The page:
News / Asia

Pakistani Military Tries to Reform Former Militants

The Mishal de-radicalization center in Pakistan's Swat Valley
The Mishal de-radicalization center in Pakistan's Swat Valley

Multimedia

Ayaz Gul

In Pakistan’s volatile northwest, the military continues to struggle to counter militant groups - which avoid the battlefield during army offensives but return later to intimidate the local population. As authorities struggle in this back-and-forth fight, they are also trying out new counter-insurgency methods in the northwestern Swat Valley - which the military says was once the country’s main source for Taliban recruits.

At one of several army-run centers in the scenic Swat Valley instructors are trying to de-radicalize former Taliban fighters. The lessons focus on how killing people, and attacking the state, are against Islamic teachings.

Army officers at the heavily-guarded de-radicalization center, called Mishal, say several hundred Taliban prisoners are being trained to become electricians and plumbers as well as computer operators.  Officers hope new job skills will help the prisoners avoid a return to militancy.

"[The] purpose is to bring a change in their attitude towards a modern and civilized life, which is within the bounds of the true religious teachings," said one army officer.

Until two years ago, this northwestern region of Pakistan was effectively under the control of Taliban extremists. They imposed their brand of strict Islamic law in the region and executed any opponents.

The valley of Swat is now peaceful.  But peace has come at a high financial cost to the government and has required local residents to make great personal sacrifices. Still, many say they are happy to pay the price because life was miserable under the Taliban.

The United States, and some inside Pakistan,  are still skeptical about the military’s commitment to counter militant groups - especially since Pakistani intelligence agencies are still thought to support some anti-India extremist groups, as well as the anti-U.S. Afghan group called the Haqqani network.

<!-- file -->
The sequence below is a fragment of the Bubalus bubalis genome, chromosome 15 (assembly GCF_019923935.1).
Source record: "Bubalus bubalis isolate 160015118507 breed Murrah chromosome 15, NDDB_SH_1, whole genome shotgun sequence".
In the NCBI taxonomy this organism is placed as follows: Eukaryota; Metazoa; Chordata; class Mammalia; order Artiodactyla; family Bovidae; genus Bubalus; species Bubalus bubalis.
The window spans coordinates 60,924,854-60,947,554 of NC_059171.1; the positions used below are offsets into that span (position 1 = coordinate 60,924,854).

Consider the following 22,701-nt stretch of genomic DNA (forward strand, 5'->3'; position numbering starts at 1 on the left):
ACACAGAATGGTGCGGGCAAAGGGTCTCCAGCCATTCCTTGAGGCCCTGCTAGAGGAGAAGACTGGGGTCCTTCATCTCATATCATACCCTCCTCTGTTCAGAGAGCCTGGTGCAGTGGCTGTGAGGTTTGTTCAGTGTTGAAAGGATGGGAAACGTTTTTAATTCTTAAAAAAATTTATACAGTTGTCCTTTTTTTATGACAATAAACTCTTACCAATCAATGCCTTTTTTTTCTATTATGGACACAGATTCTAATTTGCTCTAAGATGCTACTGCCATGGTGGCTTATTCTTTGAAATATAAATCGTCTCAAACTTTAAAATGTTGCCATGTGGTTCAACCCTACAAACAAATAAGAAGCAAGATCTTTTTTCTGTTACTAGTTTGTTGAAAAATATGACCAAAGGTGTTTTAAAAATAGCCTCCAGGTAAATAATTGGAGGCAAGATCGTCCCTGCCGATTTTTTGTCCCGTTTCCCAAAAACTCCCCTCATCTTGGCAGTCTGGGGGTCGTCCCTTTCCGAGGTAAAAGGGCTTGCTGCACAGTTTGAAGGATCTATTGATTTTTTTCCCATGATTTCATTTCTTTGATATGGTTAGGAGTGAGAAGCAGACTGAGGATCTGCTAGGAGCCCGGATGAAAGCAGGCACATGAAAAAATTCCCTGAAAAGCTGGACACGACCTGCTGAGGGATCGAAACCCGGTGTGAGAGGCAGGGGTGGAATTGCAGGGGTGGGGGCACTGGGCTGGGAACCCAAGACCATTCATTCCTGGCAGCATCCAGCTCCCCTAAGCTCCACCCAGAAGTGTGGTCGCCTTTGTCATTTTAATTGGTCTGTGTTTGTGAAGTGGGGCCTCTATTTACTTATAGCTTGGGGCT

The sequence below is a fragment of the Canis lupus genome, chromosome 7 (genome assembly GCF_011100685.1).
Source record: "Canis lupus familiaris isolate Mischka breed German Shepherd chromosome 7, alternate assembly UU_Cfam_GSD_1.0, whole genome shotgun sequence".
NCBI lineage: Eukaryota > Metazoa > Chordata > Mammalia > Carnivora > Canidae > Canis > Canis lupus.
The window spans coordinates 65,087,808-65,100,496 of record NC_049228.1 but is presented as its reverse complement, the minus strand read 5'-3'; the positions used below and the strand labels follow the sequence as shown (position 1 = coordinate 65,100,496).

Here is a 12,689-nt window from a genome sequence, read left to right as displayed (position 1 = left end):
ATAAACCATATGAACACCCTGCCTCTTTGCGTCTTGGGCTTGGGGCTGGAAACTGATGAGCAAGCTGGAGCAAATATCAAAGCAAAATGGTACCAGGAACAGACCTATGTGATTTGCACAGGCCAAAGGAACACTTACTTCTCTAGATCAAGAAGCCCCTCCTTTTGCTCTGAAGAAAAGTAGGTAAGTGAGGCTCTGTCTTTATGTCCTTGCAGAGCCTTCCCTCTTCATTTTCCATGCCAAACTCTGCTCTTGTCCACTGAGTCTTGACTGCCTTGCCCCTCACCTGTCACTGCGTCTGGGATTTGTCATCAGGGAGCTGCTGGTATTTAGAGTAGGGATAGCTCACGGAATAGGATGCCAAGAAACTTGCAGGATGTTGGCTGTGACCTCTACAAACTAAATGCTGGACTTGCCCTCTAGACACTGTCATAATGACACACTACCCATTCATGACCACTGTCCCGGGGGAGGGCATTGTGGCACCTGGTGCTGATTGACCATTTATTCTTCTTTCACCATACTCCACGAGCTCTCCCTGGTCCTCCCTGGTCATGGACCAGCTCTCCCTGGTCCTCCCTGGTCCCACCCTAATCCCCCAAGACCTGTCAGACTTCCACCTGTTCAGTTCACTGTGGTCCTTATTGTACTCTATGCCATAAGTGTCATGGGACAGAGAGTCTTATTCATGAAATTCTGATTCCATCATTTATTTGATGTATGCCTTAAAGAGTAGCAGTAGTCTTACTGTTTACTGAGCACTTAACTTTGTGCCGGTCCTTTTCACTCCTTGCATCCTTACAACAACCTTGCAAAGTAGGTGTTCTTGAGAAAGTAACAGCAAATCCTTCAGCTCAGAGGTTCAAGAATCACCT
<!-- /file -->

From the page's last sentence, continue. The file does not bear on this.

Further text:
But military officials point to the Mishal de-radicalization center as evidence of the Pakistani military's commitment against militancy.

Sabaoon - meaning “the dawn” - is another rehab center, taking care of boys aged 12 to 17 who were trained by the Taliban to become suicide bombers.  

Teachers and psychiatrists at the center, like Mowadat Rana, say most of the boys here came from impoverished backgrounds, only to be abused by the Taliban.

“These were young boys who had left their studies, who had for long period of times [been] physically abused, and all sorts of other abuses were going on," he said. "They were used as labors and menial workers to look after the Taliban. “

Abdul Nasir, 15, says he was a drug addict when his mother handed him over to the Taliban believing they would help him return to normal life.  He says the Taliban would physically torture him as punishment, and one day asked him to become a suicide bomber to escape the abuse.  He accepted but was arrested before his mission.

Trainers hope reintegrating these boys with their families will help encourage others to stay away from extremist activities.

“We can’t really probably transform everybody but we can safely say that nearly all of them have changed their view of life and they are hopeful they look at the future with a glitter in their eyes and they talk about the present and they have a renewed sense of understanding of Islam and of Quranic injunctions,” he said.

Military officials plan to set up similar centers in other parts of the country where militancy is a problem.  Maleeha Lodhi, Pakistan’s former ambassador to Washington, says it's important to win the confidence of local communities.

“So I think the counter-radicalization program in Swat, for example, is a very important test case of how Pakistan can use non-military methods to also try to establish the conditions to prevent the return of the militancy in the regions that have been cleared,” she said.

But, critics express doubt that the counter-radicalization programs can overcome the effect of thousands of Islamic seminaries across Pakistan, known as madrassas, where children of mostly-impoverished families are given only religious education.

Many believe the madrassas fuel extremism, but Islamic clerics have long resisted government-led reforms.

You May Like

For Lebanon-based Refugees, Desperation Fuels Perilous Passage

In a war that has caused an estimated three million people to flee Syria, efforts to make perilous sea journey in search of asylum expected to increase More